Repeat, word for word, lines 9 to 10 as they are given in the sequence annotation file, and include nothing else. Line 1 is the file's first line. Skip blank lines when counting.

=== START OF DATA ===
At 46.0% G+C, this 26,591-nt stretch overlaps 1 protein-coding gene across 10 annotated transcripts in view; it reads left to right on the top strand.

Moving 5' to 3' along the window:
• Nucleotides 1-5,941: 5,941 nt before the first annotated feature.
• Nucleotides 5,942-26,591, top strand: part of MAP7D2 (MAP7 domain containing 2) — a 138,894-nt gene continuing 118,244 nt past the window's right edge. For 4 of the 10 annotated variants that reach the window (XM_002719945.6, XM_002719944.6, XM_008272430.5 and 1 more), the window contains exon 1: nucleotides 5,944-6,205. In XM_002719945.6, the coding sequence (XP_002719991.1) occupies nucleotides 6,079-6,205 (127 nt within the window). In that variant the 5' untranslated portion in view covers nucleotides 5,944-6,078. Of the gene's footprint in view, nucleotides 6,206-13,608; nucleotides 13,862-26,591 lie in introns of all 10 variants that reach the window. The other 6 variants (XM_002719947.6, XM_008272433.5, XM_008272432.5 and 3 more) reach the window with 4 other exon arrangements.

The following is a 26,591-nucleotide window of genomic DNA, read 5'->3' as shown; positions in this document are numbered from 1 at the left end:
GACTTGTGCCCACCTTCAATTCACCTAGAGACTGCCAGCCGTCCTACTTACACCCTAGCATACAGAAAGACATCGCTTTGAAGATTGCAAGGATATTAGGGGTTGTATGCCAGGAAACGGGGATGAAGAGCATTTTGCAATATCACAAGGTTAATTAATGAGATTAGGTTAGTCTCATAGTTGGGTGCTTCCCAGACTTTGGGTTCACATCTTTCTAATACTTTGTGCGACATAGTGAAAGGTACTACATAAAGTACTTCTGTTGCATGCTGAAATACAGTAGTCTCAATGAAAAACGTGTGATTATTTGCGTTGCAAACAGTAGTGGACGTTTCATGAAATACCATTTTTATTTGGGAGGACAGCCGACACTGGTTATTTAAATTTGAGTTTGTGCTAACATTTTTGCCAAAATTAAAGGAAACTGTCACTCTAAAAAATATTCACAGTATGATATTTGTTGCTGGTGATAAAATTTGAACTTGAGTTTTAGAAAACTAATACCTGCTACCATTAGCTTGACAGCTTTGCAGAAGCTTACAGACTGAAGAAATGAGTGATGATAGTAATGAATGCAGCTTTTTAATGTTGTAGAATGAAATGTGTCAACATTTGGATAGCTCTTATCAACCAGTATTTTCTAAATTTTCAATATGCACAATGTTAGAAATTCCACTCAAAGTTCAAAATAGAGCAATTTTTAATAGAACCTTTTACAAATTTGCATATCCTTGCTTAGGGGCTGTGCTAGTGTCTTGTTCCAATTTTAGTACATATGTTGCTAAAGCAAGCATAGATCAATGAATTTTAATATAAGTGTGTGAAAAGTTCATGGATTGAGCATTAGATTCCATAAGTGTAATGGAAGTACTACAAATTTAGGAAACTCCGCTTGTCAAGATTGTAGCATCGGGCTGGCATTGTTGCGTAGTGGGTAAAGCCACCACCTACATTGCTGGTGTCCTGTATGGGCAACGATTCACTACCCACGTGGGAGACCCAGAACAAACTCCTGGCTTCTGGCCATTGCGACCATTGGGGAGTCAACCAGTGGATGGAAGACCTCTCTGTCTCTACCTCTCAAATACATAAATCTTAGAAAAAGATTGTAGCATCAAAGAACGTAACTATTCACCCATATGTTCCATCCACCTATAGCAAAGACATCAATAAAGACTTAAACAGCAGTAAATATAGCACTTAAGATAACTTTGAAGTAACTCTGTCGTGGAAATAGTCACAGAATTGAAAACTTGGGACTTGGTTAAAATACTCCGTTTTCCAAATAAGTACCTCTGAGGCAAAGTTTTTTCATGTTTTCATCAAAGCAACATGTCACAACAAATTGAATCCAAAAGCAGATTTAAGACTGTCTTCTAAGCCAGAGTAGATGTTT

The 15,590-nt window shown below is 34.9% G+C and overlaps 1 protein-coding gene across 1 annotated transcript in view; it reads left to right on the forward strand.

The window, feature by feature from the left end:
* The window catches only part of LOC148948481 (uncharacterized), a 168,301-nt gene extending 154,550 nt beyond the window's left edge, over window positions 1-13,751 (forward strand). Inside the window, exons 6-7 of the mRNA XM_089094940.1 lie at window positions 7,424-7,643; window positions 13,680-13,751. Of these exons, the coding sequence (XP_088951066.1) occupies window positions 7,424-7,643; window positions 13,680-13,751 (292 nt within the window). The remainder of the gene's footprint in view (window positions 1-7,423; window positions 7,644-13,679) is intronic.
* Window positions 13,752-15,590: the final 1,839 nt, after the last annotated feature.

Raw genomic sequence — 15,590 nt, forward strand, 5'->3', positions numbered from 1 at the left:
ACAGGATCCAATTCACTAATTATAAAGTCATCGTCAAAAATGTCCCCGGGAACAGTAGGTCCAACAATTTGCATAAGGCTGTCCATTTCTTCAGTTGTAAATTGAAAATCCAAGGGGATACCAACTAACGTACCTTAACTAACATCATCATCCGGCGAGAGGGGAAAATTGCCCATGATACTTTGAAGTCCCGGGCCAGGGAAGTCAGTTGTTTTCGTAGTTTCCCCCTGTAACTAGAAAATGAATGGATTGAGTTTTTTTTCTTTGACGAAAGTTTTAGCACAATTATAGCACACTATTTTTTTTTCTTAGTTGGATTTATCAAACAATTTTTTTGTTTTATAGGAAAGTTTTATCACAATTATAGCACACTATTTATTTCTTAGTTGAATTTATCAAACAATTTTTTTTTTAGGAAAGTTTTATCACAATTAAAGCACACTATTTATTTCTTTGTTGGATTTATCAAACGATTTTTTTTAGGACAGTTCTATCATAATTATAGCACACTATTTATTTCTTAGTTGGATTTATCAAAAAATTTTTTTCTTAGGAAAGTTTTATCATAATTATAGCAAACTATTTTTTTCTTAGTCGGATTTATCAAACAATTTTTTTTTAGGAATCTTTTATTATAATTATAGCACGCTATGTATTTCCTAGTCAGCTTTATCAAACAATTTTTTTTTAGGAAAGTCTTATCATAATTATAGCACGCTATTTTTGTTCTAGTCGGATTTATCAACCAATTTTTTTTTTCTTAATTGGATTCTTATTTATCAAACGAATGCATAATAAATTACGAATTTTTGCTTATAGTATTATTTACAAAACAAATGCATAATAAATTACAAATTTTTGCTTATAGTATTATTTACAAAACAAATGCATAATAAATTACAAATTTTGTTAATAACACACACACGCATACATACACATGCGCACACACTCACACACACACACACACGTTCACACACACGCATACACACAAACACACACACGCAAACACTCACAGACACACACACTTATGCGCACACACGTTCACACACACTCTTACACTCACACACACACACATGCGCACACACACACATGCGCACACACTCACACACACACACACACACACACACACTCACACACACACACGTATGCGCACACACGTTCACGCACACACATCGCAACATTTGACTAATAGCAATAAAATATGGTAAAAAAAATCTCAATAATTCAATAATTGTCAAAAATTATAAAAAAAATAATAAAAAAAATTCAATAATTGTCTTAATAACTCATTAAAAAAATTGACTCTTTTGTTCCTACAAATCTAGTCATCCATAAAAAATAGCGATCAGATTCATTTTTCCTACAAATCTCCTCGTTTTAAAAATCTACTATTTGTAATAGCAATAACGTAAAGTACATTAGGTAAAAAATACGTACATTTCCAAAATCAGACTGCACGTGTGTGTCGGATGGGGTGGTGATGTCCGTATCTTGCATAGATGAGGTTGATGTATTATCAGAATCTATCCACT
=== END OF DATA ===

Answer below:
* The window catches only part of LOC148948481 (uncharacterized), a 168,301-nt gene extending 154,550 nt beyond the window's left edge, over window positions 1-13,751 (forward strand). Inside the window, exons 6-7 of the mRNA XM_089094940.1 lie at window positions 7,424-7,643; window positions 13,680-13,751. Of these exons, the coding sequence (XP_088951066.1) occupies window positions 7,424-7,643; window positions 13,680-13,751 (292 nt within the window). The remainder of the gene's footprint in view (window positions 1-7,423; window positions 7,644-13,679) is intronic.
* Window positions 13,752-15,590: the final 1,839 nt, after the last annotated feature.